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    Microporosity of a Guanidinium Organodisulfonate Hydrogen‐Bonded Framework

    Pores now found! The porous polymorph of guanidinium 1,4‐benzenedisulfonate, G2BDS, one of the simplest members of an archetypal class of hydrogen‐bonded frameworks, was prepared from its acetone solvate by single‐crystal‐to‐single‐crystal (SC‐SC) desolvation. The persistent porosity, phase behavior, and gas sorption characteristics are described.

    Abstract

    Guanidinium organosulfonates (GSs) are a large and well‐explored archetypal family of hydrogen‐bonded organic host frameworks that have, over the past 25 years, been regarded as nonporous. Reported here is the only example to date of a conventionally microporous GS host phase, namely guanidinium 1,4‐benzenedisulfonate (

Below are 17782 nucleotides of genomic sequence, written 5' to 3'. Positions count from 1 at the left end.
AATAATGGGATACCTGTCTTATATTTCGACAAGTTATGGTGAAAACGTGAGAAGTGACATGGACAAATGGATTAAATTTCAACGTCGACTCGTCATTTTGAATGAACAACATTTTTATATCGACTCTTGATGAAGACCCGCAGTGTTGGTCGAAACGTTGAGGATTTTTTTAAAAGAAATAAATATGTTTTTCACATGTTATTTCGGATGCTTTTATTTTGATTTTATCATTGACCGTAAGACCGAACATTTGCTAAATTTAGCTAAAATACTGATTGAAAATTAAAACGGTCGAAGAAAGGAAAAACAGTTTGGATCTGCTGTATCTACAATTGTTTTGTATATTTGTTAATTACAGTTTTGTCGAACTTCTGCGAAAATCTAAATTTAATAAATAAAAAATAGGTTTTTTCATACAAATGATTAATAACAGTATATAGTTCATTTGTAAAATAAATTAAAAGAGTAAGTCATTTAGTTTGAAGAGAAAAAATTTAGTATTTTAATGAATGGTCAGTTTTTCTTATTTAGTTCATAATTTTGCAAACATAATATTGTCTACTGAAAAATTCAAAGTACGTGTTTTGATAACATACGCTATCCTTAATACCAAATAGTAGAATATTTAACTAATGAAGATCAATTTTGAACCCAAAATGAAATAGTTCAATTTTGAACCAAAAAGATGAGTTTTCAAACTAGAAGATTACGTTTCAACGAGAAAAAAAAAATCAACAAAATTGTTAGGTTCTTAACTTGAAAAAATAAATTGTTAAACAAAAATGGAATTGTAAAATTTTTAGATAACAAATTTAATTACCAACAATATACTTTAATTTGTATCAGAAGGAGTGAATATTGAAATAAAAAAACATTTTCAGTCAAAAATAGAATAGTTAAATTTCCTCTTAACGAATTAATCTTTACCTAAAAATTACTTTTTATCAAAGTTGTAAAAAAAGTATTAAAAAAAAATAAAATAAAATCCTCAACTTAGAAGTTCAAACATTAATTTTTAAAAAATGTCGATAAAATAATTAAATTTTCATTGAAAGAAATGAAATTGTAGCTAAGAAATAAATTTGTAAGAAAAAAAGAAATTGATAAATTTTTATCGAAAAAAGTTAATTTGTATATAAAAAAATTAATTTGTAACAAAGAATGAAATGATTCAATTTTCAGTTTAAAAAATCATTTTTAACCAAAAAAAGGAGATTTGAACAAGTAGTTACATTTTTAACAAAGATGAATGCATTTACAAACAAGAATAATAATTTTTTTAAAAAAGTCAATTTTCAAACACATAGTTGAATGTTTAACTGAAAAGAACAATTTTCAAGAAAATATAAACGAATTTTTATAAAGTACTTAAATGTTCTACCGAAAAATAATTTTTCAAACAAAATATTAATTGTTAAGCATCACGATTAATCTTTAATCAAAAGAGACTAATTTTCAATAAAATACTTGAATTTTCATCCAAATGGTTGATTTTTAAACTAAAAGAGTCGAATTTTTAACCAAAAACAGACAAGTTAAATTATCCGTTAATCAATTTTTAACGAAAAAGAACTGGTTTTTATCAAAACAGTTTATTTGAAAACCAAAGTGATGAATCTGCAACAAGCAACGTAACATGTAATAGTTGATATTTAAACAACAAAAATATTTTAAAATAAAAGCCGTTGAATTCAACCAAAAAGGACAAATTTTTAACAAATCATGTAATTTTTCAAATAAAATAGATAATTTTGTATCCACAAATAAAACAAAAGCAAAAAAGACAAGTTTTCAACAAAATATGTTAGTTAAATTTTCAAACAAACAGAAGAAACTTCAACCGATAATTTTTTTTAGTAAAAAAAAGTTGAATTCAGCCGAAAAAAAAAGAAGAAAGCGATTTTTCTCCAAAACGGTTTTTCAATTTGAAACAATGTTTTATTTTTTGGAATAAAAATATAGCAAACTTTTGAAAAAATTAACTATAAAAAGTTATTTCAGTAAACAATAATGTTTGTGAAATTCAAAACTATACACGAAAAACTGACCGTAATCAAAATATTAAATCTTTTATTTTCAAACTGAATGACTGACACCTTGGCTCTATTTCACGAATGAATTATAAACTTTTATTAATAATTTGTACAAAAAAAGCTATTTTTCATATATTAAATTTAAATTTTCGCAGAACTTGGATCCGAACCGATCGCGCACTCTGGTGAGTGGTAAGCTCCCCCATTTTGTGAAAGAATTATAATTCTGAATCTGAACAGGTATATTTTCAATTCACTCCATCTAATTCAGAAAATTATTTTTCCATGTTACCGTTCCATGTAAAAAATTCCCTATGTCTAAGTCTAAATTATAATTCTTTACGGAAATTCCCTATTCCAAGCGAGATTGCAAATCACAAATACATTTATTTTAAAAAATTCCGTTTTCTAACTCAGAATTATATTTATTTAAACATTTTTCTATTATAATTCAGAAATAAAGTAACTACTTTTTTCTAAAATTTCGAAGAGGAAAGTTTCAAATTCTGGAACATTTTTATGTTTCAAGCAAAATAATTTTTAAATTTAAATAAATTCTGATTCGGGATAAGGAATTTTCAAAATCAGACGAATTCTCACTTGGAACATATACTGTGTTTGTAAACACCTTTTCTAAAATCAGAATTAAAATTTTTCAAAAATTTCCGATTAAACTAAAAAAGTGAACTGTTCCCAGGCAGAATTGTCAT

p

    ‐G2BDS).
    p

    ‐G2BDS is obtained from its acetone solvate, AcMe@G2BDS, by single‐crystal‐to‐single‐crystal (SC‐SC) desolvation, and exhibits a Type I low‐temperature/pressure N2 sorption isotherm (SABET=408.7(2) m2 g−1, 77 K). SC‐SC sorption of N2, CO2, Xe, and AcMe by
    p

    ‐G2BDS is explored under various conditions and X‐ray diffraction provides a measurement of the high‐pressure, room temperature Xe and CO2 sorption isotherms. Though
    p

    ‐G2BDS is formally metastable relative to the “collapsed”, nonporous polymorph,
    np

    ‐G2BDS, a sample of
    p

    ‐G2BDS survived for almost two decades under ambient conditions.
    np

    ‐G2BDS reverts to zCO2@
    p

    ‐G2BDS or yXe@
    p

    ‐G2BDS (y,z=variable) when pressure of CO2 or Xe, respectively, is applied.

    …read more

    Source:: Angewandte Chemie Int. edition

          

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